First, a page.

YWP Content Published in Newspapers



Young Writers Project is most grateful to its eight newspaper partners who publish your work on a regular basis. Weekly: Burlington Free Press and The Valley News. Monthly: St. Albans Messenger, Brattleboro Reformer, Rutland Herald (and Reader), Times Argus (and Extra), Bradford Journal Opinion and Charlotte News.

The papers have a combined circulation of nearly 75,000 and the papers are read by well over 150,000 people.

YWP staff, volunteers and Community Leaders from this site help select work.  If you'd like to help with this process, contact Susan Reid.




 


 
Mar 26

Platforms

I guess where I am in life at this point is at a station. Lets call this station platform A.  Here at platform A is a sea of faces, all of which blur past me with one face being indistinguishable from the next. I hope that you can see that it’s quite easy for one to feel like they are drowning when it takes so much energy to stay afloat. But as I’m standing here at terminal A I scan my surroundings until my gaze meets yours. I see you standing at platform B, with a look in your eye unlike any other I’ve known. All of the sudden I want to throw myself across these tracks and take every piece of you into my arms.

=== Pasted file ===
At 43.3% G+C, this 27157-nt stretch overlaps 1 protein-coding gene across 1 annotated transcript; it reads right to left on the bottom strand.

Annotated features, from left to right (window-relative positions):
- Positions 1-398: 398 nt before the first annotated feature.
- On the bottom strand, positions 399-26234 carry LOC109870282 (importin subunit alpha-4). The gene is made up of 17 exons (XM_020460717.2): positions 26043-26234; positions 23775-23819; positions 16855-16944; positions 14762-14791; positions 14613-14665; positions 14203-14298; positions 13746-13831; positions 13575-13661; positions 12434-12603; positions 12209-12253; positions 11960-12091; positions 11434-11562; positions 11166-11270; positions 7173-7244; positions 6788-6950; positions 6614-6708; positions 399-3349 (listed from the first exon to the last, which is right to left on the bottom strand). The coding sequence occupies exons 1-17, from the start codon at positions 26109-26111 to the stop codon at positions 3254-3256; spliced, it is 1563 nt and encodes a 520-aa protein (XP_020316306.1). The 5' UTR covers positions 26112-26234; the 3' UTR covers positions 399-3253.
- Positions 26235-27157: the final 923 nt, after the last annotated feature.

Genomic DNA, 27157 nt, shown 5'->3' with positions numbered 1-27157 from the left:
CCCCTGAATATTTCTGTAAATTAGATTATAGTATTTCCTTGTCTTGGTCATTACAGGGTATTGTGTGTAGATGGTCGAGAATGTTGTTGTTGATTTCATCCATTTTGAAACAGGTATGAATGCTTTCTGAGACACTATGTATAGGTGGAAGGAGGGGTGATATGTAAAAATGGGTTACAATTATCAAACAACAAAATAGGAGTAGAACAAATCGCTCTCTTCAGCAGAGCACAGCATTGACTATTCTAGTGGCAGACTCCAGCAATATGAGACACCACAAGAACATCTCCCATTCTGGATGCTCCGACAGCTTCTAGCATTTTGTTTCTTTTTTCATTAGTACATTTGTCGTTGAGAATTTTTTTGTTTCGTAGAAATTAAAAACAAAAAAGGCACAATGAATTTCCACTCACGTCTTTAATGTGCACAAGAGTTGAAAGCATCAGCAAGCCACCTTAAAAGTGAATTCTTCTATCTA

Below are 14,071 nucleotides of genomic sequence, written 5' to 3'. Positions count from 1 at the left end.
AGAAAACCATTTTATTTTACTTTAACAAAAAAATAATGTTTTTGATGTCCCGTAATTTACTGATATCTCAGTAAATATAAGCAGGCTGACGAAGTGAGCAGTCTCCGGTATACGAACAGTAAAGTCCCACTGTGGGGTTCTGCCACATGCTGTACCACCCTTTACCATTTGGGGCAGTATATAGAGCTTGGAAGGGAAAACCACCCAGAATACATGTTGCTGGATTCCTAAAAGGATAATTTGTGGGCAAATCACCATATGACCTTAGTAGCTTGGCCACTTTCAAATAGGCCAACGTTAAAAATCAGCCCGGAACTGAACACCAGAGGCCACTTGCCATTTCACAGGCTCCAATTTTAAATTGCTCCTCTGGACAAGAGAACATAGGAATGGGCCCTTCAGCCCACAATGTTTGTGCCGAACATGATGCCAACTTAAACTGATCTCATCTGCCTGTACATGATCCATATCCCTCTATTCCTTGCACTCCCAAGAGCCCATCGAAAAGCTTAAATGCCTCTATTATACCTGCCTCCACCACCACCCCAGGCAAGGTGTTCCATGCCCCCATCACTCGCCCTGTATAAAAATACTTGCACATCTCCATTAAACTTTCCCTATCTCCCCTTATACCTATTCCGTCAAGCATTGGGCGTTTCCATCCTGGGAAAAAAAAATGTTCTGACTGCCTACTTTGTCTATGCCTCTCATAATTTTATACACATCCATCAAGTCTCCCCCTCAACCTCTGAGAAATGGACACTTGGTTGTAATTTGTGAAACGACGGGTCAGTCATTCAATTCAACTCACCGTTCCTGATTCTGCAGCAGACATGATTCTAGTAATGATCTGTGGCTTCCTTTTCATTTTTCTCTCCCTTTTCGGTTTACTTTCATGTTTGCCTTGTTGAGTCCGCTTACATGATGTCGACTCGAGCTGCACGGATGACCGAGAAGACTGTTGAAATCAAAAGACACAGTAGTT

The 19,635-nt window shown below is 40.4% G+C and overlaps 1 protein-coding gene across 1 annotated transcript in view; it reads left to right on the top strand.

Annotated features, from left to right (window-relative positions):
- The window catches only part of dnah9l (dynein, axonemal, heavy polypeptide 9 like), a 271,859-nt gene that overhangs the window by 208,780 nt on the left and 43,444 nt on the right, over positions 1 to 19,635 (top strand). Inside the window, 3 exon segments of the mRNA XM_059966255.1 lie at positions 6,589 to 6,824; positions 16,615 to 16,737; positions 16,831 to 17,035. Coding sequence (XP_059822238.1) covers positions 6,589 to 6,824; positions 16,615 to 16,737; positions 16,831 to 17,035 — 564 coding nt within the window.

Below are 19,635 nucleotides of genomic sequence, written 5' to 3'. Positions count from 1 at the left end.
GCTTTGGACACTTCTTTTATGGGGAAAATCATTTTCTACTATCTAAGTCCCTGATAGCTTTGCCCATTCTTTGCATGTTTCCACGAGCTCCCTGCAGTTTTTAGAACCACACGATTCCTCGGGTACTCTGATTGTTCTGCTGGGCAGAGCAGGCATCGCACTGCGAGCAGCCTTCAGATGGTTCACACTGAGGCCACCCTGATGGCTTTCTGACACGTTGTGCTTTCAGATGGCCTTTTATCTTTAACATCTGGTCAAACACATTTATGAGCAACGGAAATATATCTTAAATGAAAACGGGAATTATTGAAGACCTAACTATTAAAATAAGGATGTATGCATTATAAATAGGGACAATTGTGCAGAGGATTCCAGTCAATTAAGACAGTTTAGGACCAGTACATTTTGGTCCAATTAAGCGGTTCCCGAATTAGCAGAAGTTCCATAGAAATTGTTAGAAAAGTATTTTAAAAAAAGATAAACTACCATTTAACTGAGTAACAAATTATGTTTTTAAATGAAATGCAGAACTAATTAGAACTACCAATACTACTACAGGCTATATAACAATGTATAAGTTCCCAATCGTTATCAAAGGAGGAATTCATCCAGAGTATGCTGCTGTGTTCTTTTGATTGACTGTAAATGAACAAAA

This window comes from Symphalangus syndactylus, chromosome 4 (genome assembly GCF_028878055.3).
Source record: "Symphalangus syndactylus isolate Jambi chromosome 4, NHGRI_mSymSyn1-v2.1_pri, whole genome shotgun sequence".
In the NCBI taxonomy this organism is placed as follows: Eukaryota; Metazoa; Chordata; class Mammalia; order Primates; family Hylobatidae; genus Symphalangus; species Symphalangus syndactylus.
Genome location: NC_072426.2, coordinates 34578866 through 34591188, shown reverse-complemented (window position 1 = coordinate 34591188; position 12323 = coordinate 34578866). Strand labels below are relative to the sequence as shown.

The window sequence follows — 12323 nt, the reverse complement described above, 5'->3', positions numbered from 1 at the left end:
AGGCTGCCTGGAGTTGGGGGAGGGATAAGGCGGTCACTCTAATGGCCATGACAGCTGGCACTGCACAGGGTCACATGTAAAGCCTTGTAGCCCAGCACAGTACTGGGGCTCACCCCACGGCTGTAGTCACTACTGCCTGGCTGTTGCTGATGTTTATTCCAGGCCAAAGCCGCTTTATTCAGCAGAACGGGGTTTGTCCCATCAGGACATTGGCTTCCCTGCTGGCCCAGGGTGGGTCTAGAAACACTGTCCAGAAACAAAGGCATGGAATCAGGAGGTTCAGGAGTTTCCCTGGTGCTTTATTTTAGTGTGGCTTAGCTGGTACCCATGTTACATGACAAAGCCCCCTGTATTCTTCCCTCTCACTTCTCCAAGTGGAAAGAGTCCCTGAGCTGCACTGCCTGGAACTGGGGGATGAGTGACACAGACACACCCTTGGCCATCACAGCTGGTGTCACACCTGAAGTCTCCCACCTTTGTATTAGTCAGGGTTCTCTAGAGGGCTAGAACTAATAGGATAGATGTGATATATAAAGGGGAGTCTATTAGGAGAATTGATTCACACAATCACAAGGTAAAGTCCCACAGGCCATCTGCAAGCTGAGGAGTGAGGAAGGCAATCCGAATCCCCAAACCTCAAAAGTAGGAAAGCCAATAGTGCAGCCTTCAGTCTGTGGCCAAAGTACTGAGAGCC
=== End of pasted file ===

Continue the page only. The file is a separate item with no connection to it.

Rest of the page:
Mar 26

Flower, Flower

Flower, Flower

Summer is coming, coming, and flowers will be blooming, blooming. 
Mar 26

Here and There


Every drop of oil
Burned 
In the multitude of American cars,

Is a drop of water

Drowning  
Innocent island homes.

Every re-microwaved cup of coffee, 
Is a contribution to a 
Record- high heat wave,
 
In a place 
That may not even use electricity.

The disaster television shows
That some endlessly watch
Are 
Lived 
By others who never picked up a remote.

Should it be 
That because some of us 
want quick transportation, 
Others lose their freedom?
  
Should some 
Enjoy a hot beverage, 
while others are deprived 
Of the life giving element
Water?

Should the happiness
Here
Cause misery 
There?

 
Mar 26

The Universe's Waltz

hearing your name makes me panic
I feel heat crawl up my throat
clawed tendrils burning every spot of flesh it digs into
my stomach turns sideways
and the acid burns

I close my eyes
pathetic dams hoping to stop a river
and I see you

hiding in the corner of your room
a cloak of shadows
the purple lamp casts light wildly
the salt lamp cycling through the colors of the rainbow
and thick clouds of rose incense

the record player quietly droning some record I never really cared for
spinning around its center point
like some unknown system revolving around a brilliant silver star

it was a waltz
not really but in three four time regardless.

if I pull your spare sweater around me tighter it feels like a second home